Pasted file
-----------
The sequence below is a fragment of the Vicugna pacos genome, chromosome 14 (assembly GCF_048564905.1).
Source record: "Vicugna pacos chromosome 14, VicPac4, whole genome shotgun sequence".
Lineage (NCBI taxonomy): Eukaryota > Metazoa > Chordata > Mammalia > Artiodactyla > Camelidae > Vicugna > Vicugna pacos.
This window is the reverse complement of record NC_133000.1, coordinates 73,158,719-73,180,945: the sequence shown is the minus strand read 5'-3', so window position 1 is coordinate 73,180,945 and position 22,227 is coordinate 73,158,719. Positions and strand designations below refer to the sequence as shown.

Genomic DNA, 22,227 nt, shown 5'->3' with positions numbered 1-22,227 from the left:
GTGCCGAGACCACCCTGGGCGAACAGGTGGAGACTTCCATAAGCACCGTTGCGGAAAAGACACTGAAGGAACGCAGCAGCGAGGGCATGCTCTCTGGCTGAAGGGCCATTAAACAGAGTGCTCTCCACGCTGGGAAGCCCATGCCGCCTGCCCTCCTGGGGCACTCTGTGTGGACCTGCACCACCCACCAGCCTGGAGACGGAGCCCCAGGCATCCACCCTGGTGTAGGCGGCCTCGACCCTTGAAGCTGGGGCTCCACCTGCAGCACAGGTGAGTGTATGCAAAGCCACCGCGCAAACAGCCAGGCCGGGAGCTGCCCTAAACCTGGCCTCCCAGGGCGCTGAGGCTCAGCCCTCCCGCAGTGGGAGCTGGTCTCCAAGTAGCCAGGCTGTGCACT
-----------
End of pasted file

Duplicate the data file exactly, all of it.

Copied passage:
The sequence below is a fragment of the Vicugna pacos genome, chromosome 14 (assembly GCF_048564905.1).
Source record: "Vicugna pacos chromosome 14, VicPac4, whole genome shotgun sequence".
Lineage (NCBI taxonomy): Eukaryota > Metazoa > Chordata > Mammalia > Artiodactyla > Camelidae > Vicugna > Vicugna pacos.
This window is the reverse complement of record NC_133000.1, coordinates 73,158,719-73,180,945: the sequence shown is the minus strand read 5'-3', so window position 1 is coordinate 73,180,945 and position 22,227 is coordinate 73,158,719. Positions and strand designations below refer to the sequence as shown.

Genomic DNA, 22,227 nt, shown 5'->3' with positions numbered 1-22,227 from the left:
GTGCCGAGACCACCCTGGGCGAACAGGTGGAGACTTCCATAAGCACCGTTGCGGAAAAGACACTGAAGGAACGCAGCAGCGAGGGCATGCTCTCTGGCTGAAGGGCCATTAAACAGAGTGCTCTCCACGCTGGGAAGCCCATGCCGCCTGCCCTCCTGGGGCACTCTGTGTGGACCTGCACCACCCACCAGCCTGGAGACGGAGCCCCAGGCATCCACCCTGGTGTAGGCGGCCTCGACCCTTGAAGCTGGGGCTCCACCTGCAGCACAGGTGAGTGTATGCAAAGCCACCGCGCAAACAGCCAGGCCGGGAGCTGCCCTAAACCTGGCCTCCCAGGGCGCTGAGGCTCAGCCCTCCCGCAGTGGGAGCTGGTCTCCAAGTAGCCAGGCTGTGCACT